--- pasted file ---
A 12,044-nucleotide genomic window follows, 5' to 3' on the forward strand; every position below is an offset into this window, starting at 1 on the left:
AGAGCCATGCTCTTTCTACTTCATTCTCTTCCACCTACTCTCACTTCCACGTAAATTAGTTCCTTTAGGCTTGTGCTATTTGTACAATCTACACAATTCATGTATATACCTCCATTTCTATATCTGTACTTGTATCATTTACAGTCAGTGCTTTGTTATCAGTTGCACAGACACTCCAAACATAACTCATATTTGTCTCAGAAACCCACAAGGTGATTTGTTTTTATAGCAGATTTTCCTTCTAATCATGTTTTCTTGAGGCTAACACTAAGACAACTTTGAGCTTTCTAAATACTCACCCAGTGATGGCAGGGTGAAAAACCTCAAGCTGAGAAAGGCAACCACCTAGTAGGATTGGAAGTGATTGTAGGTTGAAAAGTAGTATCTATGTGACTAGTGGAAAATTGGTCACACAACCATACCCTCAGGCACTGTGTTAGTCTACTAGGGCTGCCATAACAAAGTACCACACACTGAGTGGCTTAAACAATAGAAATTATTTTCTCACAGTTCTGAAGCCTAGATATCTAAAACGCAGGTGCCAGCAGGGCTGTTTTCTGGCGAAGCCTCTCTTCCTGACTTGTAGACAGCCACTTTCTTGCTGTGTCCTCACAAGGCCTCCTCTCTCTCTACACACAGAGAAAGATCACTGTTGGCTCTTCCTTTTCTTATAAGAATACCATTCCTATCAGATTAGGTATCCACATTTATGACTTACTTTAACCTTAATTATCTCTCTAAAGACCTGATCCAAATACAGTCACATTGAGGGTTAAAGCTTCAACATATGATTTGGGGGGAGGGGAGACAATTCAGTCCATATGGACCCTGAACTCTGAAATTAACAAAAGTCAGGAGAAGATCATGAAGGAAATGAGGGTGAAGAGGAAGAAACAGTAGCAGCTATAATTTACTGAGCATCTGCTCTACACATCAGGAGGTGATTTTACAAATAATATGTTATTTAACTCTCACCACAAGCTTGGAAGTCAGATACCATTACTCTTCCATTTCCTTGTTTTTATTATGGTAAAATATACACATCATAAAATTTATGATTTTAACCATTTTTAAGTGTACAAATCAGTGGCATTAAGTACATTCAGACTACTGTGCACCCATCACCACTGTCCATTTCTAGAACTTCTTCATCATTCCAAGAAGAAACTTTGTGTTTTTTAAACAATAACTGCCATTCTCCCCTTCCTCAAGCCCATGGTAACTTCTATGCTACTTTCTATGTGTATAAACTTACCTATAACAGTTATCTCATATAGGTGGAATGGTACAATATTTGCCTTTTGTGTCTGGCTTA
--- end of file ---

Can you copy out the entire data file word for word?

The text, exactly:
A 12,044-nucleotide genomic window follows, 5' to 3' on the forward strand; every position below is an offset into this window, starting at 1 on the left:
AGAGCCATGCTCTTTCTACTTCATTCTCTTCCACCTACTCTCACTTCCACGTAAATTAGTTCCTTTAGGCTTGTGCTATTTGTACAATCTACACAATTCATGTATATACCTCCATTTCTATATCTGTACTTGTATCATTTACAGTCAGTGCTTTGTTATCAGTTGCACAGACACTCCAAACATAACTCATATTTGTCTCAGAAACCCACAAGGTGATTTGTTTTTATAGCAGATTTTCCTTCTAATCATGTTTTCTTGAGGCTAACACTAAGACAACTTTGAGCTTTCTAAATACTCACCCAGTGATGGCAGGGTGAAAAACCTCAAGCTGAGAAAGGCAACCACCTAGTAGGATTGGAAGTGATTGTAGGTTGAAAAGTAGTATCTATGTGACTAGTGGAAAATTGGTCACACAACCATACCCTCAGGCACTGTGTTAGTCTACTAGGGCTGCCATAACAAAGTACCACACACTGAGTGGCTTAAACAATAGAAATTATTTTCTCACAGTTCTGAAGCCTAGATATCTAAAACGCAGGTGCCAGCAGGGCTGTTTTCTGGCGAAGCCTCTCTTCCTGACTTGTAGACAGCCACTTTCTTGCTGTGTCCTCACAAGGCCTCCTCTCTCTCTACACACAGAGAAAGATCACTGTTGGCTCTTCCTTTTCTTATAAGAATACCATTCCTATCAGATTAGGTATCCACATTTATGACTTACTTTAACCTTAATTATCTCTCTAAAGACCTGATCCAAATACAGTCACATTGAGGGTTAAAGCTTCAACATATGATTTGGGGGGAGGGGAGACAATTCAGTCCATATGGACCCTGAACTCTGAAATTAACAAAAGTCAGGAGAAGATCATGAAGGAAATGAGGGTGAAGAGGAAGAAACAGTAGCAGCTATAATTTACTGAGCATCTGCTCTACACATCAGGAGGTGATTTTACAAATAATATGTTATTTAACTCTCACCACAAGCTTGGAAGTCAGATACCATTACTCTTCCATTTCCTTGTTTTTATTATGGTAAAATATACACATCATAAAATTTATGATTTTAACCATTTTTAAGTGTACAAATCAGTGGCATTAAGTACATTCAGACTACTGTGCACCCATCACCACTGTCCATTTCTAGAACTTCTTCATCATTCCAAGAAGAAACTTTGTGTTTTTTAAACAATAACTGCCATTCTCCCCTTCCTCAAGCCCATGGTAACTTCTATGCTACTTTCTATGTGTATAAACTTACCTATAACAGTTATCTCATATAGGTGGAATGGTACAATATTTGCCTTTTGTGTCTGGCTTA